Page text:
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Public backing vital for EU shale gas

The future of shale gas E&P in Europe is in the industry’s own hands: it must accept and involve the public as a legitimate partner

THE SHALE-gas industry faces bans and moratoria in France, New York State, Nova Scotia and Quebec; and possible restrictions in New Brunswick, in the watersheds for New York City and Syracuse, and elsewhere in Europe.

Some in the industry have denounced the movie Gasland, with its images of lit drinking water, as the worst kind of propaganda, but demonstrations and objections to shale-gas projects continue.

In New York, prominent movie stars have joined the Don't Frack with my Water! campaign. In the UK, radio comedy show the News Quiz has featured jokes about the House of Commons report giving shale-gas exploration and production (E&P) an environmental clean bill of health at about the same time as drilling was suspended because of a minor earthquake.

If there is an industry campaign to win hearts and minds here, it is not clear how many points it would score out of 10.

The US Environmental Protection Agency (EPA) once published Rules and Guidelines for Effective Risk Communication. Rule 1 was: "Accept and involve the public as a legitimate partner." Both the industry and regulators would be really well advised to bear in mind that principle. When lawmaking becomes too remote from public concerns, it does not enjoy public support. Similarly, when industries with new technologies think they can ignore or bypass real public concerns, they tend to generate a reaction and a backlash.

Licence to operate

It is favourable public opinion that gives an industry its medium- and longer-term licence to operate.

Members of the public live with risks every day. They cross roads, drive cars, live and go to work in cities, and take their chances with avoiding ill health. They may understand and accept far more in the way of risk than officialdom supposes, but this depends on good information and a relationship of trust. Where either is absent, negative public reaction is to be expected.

The first shale-gas wells drilled in the US escaped EPA regulation under the Safe Drinking Water Act. But those in the industry that lobbied hard for that exemption may eventually come to regret it, because it may have encouraged a drill first, think later approach, rather than requiring the industry to address environmental issues carefully from the outset.

The industry has also been very secretive about the chemicals used in hydraulic fracturing – not a good way to build up trust and making it almost inevitable that the first stories of water contamination would generate more of a reaction.

It is also not helped by a highly defensive approach to environmental issues: either asserting that they don't exist, or questioning the motives of the academic and regulatory studies that raise the questions.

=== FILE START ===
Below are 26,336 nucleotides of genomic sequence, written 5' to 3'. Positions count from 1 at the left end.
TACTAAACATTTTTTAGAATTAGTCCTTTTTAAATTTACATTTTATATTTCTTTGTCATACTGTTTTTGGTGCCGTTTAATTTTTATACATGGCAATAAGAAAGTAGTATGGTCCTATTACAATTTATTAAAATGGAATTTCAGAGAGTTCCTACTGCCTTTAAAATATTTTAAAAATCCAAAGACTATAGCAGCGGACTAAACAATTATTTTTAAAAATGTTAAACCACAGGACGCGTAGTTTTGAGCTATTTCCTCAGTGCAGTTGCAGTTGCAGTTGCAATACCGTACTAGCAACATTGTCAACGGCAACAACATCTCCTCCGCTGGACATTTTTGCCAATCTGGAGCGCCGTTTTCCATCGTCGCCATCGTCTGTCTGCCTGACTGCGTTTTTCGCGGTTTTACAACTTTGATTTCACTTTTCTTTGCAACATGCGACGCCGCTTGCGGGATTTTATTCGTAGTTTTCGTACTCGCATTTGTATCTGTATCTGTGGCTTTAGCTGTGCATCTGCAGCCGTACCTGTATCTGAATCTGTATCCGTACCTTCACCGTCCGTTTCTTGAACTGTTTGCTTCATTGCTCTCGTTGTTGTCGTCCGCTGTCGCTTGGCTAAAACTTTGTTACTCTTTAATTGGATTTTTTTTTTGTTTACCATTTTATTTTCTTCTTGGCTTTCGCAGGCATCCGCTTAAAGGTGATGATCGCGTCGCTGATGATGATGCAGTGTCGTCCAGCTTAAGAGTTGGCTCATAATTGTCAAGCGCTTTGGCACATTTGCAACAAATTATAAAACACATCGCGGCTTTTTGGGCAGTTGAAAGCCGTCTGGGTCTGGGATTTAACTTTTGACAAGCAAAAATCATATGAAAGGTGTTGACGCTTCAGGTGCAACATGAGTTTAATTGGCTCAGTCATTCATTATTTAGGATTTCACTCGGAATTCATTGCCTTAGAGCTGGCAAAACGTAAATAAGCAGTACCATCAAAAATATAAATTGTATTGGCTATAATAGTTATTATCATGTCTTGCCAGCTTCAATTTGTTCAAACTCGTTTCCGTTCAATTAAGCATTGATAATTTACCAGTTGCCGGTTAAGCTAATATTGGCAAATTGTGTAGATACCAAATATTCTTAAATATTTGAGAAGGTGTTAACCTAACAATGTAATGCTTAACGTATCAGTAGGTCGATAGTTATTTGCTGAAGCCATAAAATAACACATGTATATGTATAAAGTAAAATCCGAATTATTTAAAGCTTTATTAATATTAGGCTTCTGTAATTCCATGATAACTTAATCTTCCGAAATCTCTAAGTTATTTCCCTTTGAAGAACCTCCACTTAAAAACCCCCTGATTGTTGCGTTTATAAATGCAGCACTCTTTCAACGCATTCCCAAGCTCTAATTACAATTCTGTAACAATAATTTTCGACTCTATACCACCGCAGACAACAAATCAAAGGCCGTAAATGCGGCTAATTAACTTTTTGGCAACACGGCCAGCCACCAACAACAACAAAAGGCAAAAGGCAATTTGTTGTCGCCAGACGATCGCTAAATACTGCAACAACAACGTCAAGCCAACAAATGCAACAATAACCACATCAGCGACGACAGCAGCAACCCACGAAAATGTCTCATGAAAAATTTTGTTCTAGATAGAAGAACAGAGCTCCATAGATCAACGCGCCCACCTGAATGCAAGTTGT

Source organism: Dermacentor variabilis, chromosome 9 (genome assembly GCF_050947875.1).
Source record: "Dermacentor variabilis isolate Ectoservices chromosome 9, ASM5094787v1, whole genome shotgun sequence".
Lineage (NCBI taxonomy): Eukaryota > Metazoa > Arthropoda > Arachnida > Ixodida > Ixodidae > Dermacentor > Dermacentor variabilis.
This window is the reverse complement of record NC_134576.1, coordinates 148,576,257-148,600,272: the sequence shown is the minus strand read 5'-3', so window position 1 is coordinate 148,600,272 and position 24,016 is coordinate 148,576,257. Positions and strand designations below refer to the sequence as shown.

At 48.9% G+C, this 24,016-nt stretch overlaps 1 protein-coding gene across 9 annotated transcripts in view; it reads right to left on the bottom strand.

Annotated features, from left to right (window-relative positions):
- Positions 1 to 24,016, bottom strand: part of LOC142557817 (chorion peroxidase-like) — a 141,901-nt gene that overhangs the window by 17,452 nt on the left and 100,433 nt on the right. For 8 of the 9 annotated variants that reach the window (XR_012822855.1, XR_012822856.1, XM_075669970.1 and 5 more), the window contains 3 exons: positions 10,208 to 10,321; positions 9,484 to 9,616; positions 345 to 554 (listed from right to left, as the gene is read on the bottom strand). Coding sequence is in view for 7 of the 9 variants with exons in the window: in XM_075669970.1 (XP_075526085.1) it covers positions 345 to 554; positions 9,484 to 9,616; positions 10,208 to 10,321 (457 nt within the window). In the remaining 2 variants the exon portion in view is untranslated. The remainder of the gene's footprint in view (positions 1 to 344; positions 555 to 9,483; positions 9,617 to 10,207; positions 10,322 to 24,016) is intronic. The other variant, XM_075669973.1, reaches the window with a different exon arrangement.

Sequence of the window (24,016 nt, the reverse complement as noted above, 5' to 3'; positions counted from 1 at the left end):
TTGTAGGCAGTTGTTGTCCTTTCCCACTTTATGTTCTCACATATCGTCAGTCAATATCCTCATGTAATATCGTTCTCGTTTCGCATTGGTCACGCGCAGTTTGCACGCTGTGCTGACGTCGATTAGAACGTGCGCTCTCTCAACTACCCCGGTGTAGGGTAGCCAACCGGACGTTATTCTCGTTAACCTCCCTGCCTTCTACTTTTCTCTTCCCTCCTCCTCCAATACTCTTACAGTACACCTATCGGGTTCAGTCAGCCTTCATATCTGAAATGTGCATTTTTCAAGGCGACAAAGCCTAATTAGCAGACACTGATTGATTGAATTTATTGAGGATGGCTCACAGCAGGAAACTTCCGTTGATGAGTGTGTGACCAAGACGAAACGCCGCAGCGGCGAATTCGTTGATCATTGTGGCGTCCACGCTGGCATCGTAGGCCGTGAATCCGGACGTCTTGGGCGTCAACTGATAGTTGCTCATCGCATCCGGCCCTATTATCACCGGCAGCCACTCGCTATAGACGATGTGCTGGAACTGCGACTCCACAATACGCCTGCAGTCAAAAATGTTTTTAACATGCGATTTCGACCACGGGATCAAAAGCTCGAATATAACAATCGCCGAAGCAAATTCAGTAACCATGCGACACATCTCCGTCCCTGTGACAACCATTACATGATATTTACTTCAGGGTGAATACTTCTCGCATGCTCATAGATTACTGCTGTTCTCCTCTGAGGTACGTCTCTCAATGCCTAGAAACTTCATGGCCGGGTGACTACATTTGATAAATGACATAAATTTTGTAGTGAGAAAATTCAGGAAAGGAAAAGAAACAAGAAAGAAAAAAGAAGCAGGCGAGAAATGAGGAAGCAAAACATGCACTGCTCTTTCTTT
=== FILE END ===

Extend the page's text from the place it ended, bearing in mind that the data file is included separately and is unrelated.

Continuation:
The nuclear industry used to claim that nuclear energy would be too cheap to meter; but that seems some time ago now. Some in the hydrogen industry like to say that the Hindenburg disaster was nothing to do with hydrogen; but, again, that won't really wash with the public. Most industries have some risks and some environmental impacts, and they would often be better employed addressing those directly and working out how to contain them.

The shale-gas story so far may in part be a response to a highly polarised political system in the US, where you are expected to be either a fully committed red-necked shale-gas booster, or an etiolated tree-hugging shale-gas sceptic. In Europe, there may still be a middle way worth pursuing.

A number of reports from credible universities and regulators have raised real environmental issues about the effects of shale-gas E&P, especially, but not exclusively, on water. EU regulators and European public opinion will expect any company that is serious about undertaking shale-gas E&P in a member state to address those environmental issues carefully, one by one, and show how they can be properly addressed in exploration and operating conditions.

If that happens, there is every prospect that shale gas E&P in the EU will be allowed to take place.

Responsible E&P

Shale gas ticks many boxes for European governments that face the same pressures of energy-supply security, public revenues, the need for lower-carbon fuels and diversifying their energy mix. Public opinion towards shale gas in the EU is not monolithic and individual governments in countries such as the UK and Poland, reflecting local public opinion, have shown themselves willing to support responsible E&P.

But if this nascent industry simply attempts to ride roughshod over public opinion and to press on without properly addressing environmental issues, a local backlash is be expected, closely followed by the strict application of existing legislation and the passage of new laws and controls at the EU level.

Inevitably, European public opinion will be informed and affected by regulatory responses in the US and Canada, the EPA's report and the shale-gas industry's approach to concerns already raised. There remains much to play for and the industry's future is in its own hands.

William Wilson, barrister, Burges Salmon LLP. William.Wilson@burges-salmon.com

SEE ALSO:

Environmental regulation crucial to shale gas in EU

Shale gas’s environmental obstacles

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